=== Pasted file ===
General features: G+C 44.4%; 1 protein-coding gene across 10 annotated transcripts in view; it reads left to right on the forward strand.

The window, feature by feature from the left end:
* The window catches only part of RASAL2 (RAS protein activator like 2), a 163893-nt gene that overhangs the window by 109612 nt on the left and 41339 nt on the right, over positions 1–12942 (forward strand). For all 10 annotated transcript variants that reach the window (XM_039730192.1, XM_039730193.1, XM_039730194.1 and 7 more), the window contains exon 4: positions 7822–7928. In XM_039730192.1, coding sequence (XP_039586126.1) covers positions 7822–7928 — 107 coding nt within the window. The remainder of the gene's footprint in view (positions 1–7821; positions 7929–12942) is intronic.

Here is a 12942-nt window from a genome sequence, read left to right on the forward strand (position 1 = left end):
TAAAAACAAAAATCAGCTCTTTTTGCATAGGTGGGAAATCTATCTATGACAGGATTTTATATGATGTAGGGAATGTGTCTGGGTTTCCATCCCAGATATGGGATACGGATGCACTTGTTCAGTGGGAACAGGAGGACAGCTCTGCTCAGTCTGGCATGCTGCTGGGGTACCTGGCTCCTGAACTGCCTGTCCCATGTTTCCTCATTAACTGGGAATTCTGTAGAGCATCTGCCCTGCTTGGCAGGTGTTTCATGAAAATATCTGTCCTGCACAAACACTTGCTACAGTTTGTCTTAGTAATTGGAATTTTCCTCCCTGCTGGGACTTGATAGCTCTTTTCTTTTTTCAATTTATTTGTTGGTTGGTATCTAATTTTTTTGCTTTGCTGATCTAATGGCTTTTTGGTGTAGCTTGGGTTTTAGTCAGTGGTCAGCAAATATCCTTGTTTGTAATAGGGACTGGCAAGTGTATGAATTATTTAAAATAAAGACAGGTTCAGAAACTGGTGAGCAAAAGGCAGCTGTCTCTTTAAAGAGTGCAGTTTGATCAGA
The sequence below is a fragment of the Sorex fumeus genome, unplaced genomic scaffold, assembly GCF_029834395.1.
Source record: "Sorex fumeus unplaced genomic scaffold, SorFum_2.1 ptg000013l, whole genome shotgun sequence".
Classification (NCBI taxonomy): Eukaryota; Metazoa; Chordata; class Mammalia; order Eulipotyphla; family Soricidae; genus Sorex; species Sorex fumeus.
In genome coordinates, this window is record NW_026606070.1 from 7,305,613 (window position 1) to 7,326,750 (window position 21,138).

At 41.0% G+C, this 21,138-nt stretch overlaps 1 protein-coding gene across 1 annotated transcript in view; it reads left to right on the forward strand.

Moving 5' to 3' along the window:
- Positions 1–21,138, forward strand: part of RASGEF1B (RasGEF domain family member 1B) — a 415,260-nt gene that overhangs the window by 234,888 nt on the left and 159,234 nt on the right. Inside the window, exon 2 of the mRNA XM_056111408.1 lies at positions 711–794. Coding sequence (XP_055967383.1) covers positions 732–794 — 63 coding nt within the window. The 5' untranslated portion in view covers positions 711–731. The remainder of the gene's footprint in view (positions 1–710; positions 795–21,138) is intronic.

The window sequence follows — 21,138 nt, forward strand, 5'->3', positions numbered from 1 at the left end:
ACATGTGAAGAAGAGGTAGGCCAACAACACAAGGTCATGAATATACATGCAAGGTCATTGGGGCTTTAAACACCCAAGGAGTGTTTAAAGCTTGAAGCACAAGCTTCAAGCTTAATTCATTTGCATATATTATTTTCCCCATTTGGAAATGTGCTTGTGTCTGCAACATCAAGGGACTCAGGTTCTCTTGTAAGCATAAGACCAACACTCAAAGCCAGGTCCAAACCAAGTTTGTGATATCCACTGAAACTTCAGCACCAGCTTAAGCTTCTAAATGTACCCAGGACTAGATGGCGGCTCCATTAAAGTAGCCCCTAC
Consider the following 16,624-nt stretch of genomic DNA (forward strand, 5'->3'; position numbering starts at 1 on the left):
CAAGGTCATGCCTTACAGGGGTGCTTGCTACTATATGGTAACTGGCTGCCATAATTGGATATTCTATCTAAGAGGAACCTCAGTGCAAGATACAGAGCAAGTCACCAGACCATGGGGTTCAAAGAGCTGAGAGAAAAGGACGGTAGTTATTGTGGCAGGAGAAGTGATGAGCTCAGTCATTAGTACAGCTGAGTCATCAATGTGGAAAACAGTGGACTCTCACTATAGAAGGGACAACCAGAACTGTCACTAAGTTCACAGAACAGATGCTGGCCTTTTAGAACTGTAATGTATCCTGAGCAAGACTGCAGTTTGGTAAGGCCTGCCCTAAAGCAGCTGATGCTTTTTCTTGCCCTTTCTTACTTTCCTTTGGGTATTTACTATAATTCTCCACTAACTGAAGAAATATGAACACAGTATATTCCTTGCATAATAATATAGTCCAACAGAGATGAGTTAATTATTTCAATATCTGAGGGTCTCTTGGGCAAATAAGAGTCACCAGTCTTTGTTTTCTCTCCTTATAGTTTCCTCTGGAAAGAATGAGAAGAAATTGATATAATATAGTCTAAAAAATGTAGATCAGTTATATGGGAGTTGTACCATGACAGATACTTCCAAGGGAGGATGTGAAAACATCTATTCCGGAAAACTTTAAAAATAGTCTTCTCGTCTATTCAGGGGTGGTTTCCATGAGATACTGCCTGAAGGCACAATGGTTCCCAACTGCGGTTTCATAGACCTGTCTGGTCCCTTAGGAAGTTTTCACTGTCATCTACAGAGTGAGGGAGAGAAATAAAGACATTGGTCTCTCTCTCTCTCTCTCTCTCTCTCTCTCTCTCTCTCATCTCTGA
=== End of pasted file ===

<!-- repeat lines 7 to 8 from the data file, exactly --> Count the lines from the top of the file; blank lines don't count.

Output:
Source record: "Sorex fumeus unplaced genomic scaffold, SorFum_2.1 ptg000013l, whole genome shotgun sequence".
Classification (NCBI taxonomy): Eukaryota; Metazoa; Chordata; class Mammalia; order Eulipotyphla; family Soricidae; genus Sorex; species Sorex fumeus.